Hispanics worry about climate more than whites

There’s a stereotype or myth pervading our nation that only white, affluent liberals concern themselves with the state of global warming. But new findings show…

Hispanics around the country are building concern for the environment, particularly global warming. (Shutterstock)

There’s a stereotype or myth pervading our nation that only white, affluent liberals concern themselves with the state of global warming. But new findings show that Hispanics are just as concerned, if not more, about the environment.

Alfredo Padilla is a migrant farmworker from Texas who followed the harvest with his parents to pick sugar beets in Minnesota each summer, according to the New York Times.

SEE ALSO: Environmental group encourages Latinos to push for clean energy

The weather affected his family very much, the crops often becoming useless if too much or too little rain fell.

“It’s obviously happening, the flooding, the record droughts,” said Padilla, who agrees with the science that human activities are the leading cause of climate change. “And all this affects poor people harder. The jobs are more based on weather. And when there are hurricanes, when there is flooding, who gets hit the worst? The people on the poor side of town.”

According to a poll conducted last month by The New York Times, Stanford University and the nonpartisan environmental research group Resources for the Future, (in which Mr. Padilla participated), Hispanics are more likely than non-Hispanic whites to view global warming as a problem that affects them personally.

Hispanics typically rate immigration, education and employment as the top issues on which they vote, but the poll shows even more evidence that Hispanics also care intensely about environmental issues. Among Hispanic respondents to the poll, 54 percent rated global warming as extremely or very important to them personally, compared with 37 percent of whites.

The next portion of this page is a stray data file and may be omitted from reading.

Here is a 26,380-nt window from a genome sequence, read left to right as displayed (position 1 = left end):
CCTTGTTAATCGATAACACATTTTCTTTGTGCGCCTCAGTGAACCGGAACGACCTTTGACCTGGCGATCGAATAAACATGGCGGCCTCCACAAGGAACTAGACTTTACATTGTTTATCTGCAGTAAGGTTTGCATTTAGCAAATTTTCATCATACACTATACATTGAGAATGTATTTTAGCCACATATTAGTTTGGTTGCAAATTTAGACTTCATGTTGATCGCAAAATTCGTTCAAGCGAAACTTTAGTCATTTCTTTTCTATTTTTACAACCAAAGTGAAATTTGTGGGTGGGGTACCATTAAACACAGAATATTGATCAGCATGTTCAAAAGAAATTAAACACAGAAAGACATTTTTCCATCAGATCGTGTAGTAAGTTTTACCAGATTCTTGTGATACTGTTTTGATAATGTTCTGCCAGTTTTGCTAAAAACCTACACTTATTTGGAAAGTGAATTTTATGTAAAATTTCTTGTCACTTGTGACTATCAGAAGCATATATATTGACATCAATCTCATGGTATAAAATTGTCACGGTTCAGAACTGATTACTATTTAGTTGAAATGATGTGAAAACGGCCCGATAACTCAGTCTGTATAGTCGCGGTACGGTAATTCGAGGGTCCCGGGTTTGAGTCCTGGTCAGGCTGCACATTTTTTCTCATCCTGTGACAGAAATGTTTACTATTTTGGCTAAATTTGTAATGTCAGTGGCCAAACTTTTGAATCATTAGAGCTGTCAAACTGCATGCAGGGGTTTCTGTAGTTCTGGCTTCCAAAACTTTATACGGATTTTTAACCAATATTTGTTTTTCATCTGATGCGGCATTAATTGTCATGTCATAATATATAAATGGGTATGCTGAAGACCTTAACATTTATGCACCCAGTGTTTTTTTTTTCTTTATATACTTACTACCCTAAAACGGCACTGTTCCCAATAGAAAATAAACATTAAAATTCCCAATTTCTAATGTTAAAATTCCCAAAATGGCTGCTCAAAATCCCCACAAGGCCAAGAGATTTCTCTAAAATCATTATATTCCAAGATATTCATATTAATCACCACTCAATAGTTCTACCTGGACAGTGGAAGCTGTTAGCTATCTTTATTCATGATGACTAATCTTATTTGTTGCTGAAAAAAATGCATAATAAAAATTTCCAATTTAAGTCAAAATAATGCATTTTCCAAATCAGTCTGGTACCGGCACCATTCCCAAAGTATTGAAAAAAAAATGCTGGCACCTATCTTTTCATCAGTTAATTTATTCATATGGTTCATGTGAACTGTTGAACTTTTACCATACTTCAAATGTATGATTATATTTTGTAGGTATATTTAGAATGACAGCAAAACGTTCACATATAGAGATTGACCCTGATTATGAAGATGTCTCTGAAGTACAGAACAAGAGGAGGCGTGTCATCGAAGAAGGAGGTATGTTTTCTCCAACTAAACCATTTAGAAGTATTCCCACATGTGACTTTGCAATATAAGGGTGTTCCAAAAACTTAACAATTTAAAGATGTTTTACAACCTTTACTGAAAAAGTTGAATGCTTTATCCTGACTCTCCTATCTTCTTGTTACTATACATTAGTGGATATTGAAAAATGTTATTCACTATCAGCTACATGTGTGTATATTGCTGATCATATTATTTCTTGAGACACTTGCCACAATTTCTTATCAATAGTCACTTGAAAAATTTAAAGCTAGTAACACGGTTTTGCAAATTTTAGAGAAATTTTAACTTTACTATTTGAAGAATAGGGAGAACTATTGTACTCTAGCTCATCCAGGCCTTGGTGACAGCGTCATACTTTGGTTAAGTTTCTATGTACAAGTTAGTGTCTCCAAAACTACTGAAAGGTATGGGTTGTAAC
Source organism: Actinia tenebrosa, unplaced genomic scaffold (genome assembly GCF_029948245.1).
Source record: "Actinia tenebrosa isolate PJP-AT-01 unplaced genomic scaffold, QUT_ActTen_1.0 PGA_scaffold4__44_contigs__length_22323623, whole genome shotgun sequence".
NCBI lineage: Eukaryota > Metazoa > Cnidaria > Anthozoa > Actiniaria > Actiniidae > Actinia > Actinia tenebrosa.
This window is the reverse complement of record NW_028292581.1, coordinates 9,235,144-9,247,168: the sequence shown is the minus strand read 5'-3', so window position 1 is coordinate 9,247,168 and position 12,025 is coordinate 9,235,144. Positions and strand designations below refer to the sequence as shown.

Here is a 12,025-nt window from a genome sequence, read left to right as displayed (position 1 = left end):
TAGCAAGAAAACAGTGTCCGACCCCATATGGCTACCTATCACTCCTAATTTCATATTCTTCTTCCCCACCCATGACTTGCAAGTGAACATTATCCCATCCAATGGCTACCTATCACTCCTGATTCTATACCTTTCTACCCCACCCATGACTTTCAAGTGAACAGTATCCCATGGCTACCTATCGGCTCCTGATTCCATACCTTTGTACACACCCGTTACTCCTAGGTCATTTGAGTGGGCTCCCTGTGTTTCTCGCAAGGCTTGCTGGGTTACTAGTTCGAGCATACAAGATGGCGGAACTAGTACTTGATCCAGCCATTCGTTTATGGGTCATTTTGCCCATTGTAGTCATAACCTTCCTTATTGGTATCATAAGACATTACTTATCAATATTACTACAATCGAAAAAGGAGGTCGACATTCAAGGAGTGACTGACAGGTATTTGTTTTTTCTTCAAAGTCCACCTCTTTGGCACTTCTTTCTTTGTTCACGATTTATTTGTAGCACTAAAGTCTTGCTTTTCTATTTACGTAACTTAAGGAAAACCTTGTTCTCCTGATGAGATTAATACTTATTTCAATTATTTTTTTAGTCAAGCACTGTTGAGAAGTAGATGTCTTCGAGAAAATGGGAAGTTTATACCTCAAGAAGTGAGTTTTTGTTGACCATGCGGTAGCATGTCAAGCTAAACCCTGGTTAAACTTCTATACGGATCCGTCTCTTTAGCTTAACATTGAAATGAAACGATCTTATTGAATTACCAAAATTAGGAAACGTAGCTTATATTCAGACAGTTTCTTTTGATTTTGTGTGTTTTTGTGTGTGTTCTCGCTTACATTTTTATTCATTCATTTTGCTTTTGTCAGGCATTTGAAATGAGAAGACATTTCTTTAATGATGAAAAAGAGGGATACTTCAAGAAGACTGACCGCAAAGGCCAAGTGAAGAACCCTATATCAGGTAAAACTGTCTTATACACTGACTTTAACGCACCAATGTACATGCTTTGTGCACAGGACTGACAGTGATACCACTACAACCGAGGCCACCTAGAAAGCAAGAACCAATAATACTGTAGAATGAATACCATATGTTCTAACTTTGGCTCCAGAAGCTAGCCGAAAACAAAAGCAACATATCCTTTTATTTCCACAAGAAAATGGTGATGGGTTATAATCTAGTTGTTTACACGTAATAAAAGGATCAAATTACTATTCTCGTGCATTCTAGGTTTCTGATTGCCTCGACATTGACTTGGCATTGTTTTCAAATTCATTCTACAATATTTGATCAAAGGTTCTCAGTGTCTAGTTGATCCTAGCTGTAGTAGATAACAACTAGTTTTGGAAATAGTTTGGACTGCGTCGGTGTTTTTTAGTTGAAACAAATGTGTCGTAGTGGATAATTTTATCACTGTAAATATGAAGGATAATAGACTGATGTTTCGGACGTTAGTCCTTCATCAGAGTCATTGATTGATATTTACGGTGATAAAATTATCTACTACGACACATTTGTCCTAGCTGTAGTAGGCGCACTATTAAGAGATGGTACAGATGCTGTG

Air Pollution

Pollution around the world only worsens every day. (AP)

Sixty-seven percent of Hispanics said they would be hurt personally to a significant degree if nothing was done to reduce global warming, compared with half of whites. And 63 percent of Hispanics said the federal government should act broadly to address global warming, compared with 49 percent of whites.

The survey also showed that Hispanics are more likely to support policies that are aimed at curbing greenhouse gas pollution, such as taxes and regulations.

So why are Hispanics more likely to be concerned with environmental issues?

One reason is the fact that Hispanics often live in areas where they are directly exposed to pollution, such as neighborhoods near highways and power plants.

2014 study in the scientific journal PLOS One found that nationally, minorities were exposed to concentrations of the toxic pollutant nitrogen dioxide 38 percent higher than what whites faced.

Nitrogen dioxide is linked to respiratory illness and, like planet-warming carbon dioxide, is spewed from vehicle tailpipes and power plant smokestacks. While it is not directly linked to global warming, populations that experience high levels of exposure to it are likely to be more supportive of pollution regulation, Sanchez said.

One reason is the fact that Hispanics often live in areas where they are directly exposed to pollution, such as neighborhoods near highways and power plants.

One reason is the fact that Hispanics often live in areas where they are directly exposed to pollution, such as neighborhoods near highways and power plants.(Alfonsina Blyde/Flickr Commons)

The 2016 presidential campaign will be significantly affected by the findings in this poll. Both parties will be making a tremendous effort to win votes from Hispanics, especially in states such as Florida and Colorado, where the total Hispanic vote will be incredibly influential in determining the outcome of the election.

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Republicans will face even more difficulties because many of the potential presidential candidates, including two Hispanics, question or deny the scientific basis that humans caused global warming.

“The most important thing is that candidates have to think about the Latino population as complex,” Mr. Sanchez said. “To ignore the environment is to ignore something that a large section of the Latino population sees as important.”